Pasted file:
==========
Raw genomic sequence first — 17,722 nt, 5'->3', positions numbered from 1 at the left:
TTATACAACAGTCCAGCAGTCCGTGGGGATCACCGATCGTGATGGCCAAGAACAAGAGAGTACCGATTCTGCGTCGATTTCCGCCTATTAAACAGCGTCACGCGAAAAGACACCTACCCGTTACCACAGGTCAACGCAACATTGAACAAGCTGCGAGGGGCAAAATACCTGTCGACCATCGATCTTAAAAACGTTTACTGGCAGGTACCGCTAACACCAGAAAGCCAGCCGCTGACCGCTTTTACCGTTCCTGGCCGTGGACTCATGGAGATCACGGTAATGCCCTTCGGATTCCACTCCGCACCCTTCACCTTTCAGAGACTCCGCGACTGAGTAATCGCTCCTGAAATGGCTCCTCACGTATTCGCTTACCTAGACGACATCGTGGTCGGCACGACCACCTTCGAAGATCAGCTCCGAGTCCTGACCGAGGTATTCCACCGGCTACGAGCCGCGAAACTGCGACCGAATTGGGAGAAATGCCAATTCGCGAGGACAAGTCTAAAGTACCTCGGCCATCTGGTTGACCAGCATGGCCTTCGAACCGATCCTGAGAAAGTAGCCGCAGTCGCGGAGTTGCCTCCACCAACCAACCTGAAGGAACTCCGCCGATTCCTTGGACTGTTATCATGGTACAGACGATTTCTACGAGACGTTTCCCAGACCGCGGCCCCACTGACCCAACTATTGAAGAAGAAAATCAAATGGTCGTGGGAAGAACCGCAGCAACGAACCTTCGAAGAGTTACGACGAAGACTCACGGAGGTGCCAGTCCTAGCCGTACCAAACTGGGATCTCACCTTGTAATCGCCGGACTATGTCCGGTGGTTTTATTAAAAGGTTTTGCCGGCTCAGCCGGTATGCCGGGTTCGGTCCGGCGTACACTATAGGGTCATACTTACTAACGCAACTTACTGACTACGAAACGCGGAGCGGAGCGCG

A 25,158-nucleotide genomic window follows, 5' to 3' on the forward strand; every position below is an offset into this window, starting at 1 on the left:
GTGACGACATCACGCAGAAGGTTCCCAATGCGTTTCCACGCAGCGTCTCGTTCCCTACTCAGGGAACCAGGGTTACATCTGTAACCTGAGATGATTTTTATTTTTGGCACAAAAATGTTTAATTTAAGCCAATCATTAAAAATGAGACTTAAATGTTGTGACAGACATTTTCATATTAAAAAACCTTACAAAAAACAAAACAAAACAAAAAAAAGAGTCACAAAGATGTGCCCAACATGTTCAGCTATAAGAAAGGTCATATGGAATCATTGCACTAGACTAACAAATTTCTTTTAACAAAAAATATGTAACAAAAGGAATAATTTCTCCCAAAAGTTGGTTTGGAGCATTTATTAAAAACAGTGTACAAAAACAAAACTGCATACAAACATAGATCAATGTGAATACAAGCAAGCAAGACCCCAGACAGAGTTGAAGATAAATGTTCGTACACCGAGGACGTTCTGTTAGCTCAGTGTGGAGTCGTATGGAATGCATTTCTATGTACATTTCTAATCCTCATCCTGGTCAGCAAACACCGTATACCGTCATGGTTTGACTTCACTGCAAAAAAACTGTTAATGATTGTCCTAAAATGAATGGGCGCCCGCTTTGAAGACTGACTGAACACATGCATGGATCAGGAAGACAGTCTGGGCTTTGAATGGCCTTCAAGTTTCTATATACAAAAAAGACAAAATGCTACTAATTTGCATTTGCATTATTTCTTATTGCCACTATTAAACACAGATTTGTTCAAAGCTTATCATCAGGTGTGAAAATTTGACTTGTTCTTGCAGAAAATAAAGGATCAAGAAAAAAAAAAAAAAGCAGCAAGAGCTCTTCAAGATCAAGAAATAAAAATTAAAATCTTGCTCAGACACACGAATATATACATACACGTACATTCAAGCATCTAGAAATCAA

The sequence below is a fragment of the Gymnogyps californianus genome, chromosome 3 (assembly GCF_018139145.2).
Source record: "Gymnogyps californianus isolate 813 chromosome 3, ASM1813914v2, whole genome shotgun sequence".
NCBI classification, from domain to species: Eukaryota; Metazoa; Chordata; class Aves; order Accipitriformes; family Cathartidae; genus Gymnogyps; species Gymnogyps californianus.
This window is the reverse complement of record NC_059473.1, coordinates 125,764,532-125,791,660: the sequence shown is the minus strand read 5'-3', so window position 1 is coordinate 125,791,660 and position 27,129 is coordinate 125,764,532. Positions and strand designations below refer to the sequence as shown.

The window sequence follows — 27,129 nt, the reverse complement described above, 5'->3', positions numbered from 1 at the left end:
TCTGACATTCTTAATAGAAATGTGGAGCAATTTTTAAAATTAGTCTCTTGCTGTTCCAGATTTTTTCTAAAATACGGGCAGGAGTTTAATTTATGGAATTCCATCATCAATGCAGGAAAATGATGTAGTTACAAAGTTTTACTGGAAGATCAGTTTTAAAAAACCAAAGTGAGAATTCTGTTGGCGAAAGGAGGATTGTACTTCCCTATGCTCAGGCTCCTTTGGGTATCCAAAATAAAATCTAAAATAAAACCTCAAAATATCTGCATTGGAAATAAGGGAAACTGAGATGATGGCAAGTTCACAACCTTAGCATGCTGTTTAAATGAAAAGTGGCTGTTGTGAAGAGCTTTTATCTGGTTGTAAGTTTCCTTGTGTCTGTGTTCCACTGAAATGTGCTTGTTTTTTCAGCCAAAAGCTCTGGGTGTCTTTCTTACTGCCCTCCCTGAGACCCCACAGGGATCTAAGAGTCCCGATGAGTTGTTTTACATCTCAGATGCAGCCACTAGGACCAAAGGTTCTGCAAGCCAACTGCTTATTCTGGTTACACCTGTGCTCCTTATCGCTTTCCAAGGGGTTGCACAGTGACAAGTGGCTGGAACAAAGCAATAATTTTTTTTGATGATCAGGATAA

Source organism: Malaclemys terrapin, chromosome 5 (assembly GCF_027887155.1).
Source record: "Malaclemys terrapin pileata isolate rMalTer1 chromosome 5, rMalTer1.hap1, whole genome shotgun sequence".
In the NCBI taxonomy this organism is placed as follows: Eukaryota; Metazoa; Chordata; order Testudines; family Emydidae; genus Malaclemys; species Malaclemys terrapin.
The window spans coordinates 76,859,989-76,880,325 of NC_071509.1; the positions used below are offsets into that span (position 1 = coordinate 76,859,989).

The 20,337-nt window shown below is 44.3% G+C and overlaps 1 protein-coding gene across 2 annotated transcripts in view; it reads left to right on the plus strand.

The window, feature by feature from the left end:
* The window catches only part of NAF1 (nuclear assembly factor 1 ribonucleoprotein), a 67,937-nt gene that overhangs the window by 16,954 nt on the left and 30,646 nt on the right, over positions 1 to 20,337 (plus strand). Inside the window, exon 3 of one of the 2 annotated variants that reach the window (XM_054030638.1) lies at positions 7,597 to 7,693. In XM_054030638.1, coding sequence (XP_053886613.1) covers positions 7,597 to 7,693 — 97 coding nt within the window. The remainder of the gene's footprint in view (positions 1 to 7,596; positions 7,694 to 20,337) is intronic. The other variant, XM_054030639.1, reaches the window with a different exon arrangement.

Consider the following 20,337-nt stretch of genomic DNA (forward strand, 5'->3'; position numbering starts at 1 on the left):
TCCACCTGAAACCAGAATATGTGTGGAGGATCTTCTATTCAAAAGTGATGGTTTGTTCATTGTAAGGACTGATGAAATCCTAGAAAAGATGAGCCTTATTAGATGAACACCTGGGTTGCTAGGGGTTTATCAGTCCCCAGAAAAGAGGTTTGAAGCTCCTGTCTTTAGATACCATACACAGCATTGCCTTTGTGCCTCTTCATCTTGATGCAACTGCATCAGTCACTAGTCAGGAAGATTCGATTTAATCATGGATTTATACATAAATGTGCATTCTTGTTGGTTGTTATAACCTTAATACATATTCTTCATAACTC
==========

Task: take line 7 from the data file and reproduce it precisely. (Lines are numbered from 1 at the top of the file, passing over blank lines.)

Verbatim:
NCBI classification, from domain to species: Eukaryota; Metazoa; Chordata; class Aves; order Accipitriformes; family Cathartidae; genus Gymnogyps; species Gymnogyps californianus.